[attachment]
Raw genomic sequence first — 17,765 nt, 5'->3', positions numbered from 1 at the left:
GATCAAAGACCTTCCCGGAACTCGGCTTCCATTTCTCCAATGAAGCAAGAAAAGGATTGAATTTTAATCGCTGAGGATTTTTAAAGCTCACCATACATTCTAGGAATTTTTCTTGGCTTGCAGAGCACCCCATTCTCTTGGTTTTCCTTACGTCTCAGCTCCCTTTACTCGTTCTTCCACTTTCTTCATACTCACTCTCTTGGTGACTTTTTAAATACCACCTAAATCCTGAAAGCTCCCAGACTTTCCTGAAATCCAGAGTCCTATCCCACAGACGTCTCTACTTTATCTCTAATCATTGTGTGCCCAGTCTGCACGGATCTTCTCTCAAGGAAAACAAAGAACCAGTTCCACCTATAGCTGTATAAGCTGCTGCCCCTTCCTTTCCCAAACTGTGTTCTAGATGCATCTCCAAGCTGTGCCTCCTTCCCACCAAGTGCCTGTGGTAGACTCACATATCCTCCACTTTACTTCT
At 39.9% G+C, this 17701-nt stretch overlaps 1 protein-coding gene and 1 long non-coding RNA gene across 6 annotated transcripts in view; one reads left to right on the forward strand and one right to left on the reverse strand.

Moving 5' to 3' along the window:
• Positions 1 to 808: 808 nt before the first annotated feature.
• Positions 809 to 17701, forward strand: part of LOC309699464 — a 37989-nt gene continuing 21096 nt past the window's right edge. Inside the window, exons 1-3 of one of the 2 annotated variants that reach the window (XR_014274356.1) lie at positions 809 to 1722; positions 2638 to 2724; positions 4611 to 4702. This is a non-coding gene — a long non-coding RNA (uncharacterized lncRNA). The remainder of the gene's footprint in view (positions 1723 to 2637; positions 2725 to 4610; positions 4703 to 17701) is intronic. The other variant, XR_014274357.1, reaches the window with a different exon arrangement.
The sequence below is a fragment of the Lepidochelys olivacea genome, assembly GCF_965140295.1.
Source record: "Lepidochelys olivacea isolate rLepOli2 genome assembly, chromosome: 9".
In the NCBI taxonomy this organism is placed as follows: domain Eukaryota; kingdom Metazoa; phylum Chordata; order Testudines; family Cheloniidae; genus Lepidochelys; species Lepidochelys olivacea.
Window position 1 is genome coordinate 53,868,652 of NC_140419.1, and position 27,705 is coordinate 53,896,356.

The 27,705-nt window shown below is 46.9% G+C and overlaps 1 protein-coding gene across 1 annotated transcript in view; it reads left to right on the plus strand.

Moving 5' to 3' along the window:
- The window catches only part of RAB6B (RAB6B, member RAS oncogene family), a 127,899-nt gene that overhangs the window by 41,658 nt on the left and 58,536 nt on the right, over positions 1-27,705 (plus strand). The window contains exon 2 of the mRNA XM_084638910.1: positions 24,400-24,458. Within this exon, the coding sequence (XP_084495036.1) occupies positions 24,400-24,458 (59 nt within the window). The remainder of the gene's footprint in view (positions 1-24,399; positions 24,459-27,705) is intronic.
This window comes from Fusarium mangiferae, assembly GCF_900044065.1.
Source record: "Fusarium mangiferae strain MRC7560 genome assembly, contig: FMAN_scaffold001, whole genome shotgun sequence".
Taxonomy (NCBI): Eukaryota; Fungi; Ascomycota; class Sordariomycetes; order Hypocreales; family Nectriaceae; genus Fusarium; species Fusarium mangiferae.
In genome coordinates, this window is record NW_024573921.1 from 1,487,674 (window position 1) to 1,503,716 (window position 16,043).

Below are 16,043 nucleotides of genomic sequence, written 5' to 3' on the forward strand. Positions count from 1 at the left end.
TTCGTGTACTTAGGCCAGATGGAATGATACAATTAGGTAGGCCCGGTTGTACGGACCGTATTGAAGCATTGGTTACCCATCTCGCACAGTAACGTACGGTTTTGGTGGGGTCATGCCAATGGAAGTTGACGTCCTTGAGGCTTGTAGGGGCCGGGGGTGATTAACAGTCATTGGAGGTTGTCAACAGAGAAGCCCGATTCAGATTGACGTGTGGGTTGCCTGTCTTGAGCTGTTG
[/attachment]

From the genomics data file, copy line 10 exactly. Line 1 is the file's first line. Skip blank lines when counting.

Window position 1 is genome coordinate 53,868,652 of NC_140419.1, and position 27,705 is coordinate 53,896,356.